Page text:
This year, the state of California has enacted Conditional Voter Registration (also called same-day registration) which acts as a “voter safety net” for California voters who miss the registration deadline, have changed their address or party affiliations. People who use Conditional Voter Registration will receive a conditional ballot that will be verified through the elections office post-election audit.

(If you miss the deadline to register to vote, you can register to vote online or at the Humboldt County Elections office, 2426 Sixth St. in Eureka before March 3.)

However, Sanders stressed the importance of registering to vote before the Feb. 18 deadline.

“Registering to vote before the deadline gives you more options,” she says. “If you wait, you can still register on Election Day but be prepared to wait in long lines.”

Another widely held misconception is that a past felony conviction makes citizens ineligible to vote. In 2018, Price held a voter registration drive specifically focused on educating people with criminal records about their voting rights.

“My voter registration drive focused more so on the misconception and misinformation of voting rights for people with a criminal record,” he says. “A lot of times, people who are homeless have a criminal record and they often think, ‘Because I have a felony, I can’t vote.’ But that’s not the case.”

In California, people who are currently in state or federal prison, currently serving a felony conviction or are on active parole cannot register to vote. However, if someone is in county jail, on probation, on mandatory supervision, post-release community supervision, on federal supervised release or is a person with a juvenile wardship adjudication, they can register and cast a ballot.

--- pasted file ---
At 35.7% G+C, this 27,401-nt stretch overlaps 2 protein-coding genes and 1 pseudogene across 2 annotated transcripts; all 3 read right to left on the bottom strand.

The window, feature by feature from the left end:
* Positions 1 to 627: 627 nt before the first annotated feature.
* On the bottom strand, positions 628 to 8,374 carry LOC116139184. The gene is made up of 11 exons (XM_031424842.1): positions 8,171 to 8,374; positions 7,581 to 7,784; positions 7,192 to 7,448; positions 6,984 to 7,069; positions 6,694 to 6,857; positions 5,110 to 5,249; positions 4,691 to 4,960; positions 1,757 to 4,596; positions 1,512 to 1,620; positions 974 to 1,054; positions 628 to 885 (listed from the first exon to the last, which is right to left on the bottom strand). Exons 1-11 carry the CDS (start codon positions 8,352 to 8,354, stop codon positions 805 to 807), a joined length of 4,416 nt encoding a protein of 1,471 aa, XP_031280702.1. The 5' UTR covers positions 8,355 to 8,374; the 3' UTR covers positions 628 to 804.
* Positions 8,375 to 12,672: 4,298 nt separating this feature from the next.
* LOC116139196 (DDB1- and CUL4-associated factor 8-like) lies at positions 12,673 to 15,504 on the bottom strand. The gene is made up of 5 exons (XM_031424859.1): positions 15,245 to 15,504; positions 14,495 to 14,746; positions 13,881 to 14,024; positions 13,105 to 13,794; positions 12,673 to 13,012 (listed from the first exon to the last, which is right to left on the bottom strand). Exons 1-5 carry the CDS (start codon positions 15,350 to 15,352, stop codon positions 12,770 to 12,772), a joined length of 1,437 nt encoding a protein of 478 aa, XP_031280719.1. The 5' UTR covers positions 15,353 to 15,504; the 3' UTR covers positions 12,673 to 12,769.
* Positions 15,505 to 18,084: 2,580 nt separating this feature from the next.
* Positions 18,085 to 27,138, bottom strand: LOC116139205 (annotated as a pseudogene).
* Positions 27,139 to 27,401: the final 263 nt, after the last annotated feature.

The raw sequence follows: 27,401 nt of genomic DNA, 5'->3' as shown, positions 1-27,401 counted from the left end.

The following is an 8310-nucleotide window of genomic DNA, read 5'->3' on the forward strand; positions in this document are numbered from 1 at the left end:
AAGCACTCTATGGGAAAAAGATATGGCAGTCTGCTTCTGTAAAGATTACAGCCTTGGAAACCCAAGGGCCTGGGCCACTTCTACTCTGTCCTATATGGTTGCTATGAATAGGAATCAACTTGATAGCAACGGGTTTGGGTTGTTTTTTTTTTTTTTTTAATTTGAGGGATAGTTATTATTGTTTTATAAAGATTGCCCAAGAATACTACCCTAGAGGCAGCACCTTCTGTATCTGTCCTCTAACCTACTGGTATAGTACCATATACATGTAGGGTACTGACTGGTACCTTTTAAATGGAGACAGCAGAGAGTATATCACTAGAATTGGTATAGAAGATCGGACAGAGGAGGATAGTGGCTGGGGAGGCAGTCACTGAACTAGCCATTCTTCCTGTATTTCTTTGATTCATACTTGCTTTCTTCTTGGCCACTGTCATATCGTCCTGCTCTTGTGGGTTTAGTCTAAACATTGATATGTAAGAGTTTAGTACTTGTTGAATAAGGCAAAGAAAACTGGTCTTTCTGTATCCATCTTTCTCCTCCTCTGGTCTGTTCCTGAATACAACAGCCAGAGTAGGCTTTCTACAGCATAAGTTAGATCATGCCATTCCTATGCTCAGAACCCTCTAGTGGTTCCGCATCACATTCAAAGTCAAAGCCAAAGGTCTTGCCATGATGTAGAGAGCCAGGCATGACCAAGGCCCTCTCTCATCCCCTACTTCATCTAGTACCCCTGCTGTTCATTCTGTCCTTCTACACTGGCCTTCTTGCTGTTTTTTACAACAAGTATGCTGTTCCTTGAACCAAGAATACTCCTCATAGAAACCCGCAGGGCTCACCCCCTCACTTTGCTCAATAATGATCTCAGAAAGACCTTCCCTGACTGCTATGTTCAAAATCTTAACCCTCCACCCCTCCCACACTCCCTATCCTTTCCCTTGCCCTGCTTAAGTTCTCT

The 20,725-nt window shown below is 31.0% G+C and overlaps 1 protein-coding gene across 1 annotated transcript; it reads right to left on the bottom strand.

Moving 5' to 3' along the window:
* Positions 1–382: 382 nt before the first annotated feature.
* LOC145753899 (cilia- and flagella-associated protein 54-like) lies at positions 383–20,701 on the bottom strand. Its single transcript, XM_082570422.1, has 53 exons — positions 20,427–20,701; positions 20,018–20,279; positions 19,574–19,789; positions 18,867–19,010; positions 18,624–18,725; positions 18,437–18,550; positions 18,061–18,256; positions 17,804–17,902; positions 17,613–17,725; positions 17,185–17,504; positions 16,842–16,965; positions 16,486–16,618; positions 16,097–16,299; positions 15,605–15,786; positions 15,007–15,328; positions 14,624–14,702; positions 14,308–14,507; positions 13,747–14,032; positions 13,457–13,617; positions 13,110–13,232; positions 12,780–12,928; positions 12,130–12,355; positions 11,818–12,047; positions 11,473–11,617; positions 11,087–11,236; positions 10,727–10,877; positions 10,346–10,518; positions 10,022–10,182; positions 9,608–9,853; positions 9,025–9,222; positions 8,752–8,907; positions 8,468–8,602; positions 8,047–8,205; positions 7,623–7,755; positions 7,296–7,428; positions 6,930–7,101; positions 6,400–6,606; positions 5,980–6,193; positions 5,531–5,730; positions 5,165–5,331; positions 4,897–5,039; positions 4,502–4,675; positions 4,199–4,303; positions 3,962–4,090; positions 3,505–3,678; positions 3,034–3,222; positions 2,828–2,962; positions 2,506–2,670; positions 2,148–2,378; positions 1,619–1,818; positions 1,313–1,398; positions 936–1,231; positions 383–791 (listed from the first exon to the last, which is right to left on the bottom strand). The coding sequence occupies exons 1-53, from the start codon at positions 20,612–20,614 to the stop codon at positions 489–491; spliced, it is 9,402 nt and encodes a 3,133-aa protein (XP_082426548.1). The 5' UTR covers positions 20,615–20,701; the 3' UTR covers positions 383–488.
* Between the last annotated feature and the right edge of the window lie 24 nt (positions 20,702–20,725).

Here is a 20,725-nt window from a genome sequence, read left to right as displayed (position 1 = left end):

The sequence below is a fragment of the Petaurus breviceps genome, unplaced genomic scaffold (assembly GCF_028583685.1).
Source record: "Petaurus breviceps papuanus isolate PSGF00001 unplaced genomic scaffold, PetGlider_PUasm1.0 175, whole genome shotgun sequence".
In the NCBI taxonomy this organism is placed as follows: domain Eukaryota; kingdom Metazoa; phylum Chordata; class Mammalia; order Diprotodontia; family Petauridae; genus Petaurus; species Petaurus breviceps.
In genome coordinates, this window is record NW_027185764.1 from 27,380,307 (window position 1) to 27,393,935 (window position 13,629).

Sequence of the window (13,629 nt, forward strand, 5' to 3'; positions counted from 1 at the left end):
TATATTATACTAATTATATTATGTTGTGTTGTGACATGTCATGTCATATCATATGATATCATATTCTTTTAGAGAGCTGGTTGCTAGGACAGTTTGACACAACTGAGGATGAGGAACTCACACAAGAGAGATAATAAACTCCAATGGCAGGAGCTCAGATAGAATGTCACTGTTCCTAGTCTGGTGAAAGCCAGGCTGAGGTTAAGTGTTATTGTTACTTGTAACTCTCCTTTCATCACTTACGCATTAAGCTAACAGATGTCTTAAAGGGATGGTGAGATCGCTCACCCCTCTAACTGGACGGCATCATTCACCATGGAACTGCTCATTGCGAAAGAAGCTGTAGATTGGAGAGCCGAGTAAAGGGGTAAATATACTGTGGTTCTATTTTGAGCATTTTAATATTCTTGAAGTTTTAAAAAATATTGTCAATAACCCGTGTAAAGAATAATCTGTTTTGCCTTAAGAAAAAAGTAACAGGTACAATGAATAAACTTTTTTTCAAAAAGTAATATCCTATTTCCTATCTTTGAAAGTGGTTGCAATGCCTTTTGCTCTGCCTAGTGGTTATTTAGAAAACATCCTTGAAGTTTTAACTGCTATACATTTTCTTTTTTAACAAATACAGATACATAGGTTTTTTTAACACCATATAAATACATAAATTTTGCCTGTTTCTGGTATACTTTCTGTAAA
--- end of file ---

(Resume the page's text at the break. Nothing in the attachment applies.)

People who have served their sentences can restore their right to vote online or at an elections office. (If you’re not sure of your status, you can check here.)

Price emphasizes the importance of voting for all under served groups, especially the homeless.

“We elect these officials for better services, for a better quality of life,” he says. “Everyone needs to take advantage of the opportunity and the right to vote. We can’t complain if we don’t exercise that right.”

The Humboldt County Elections Office, located 2426 Sixth St. in Eureka, will be extending its hours on the Feb. 18 registration deadline. The office will be open from 8 a.m to 6:30 p.m. and during lunch. For those who miss the deadline but would like to vote a conditional ballot, the elections office will be open Saturday, Feb. 29, from 10 a.m. to 4 p.m., as well.

This is also the first year that vote-by-mail ballots have prepaid postage stamps, Sanders says, there’s no need to buy any stamps to vote.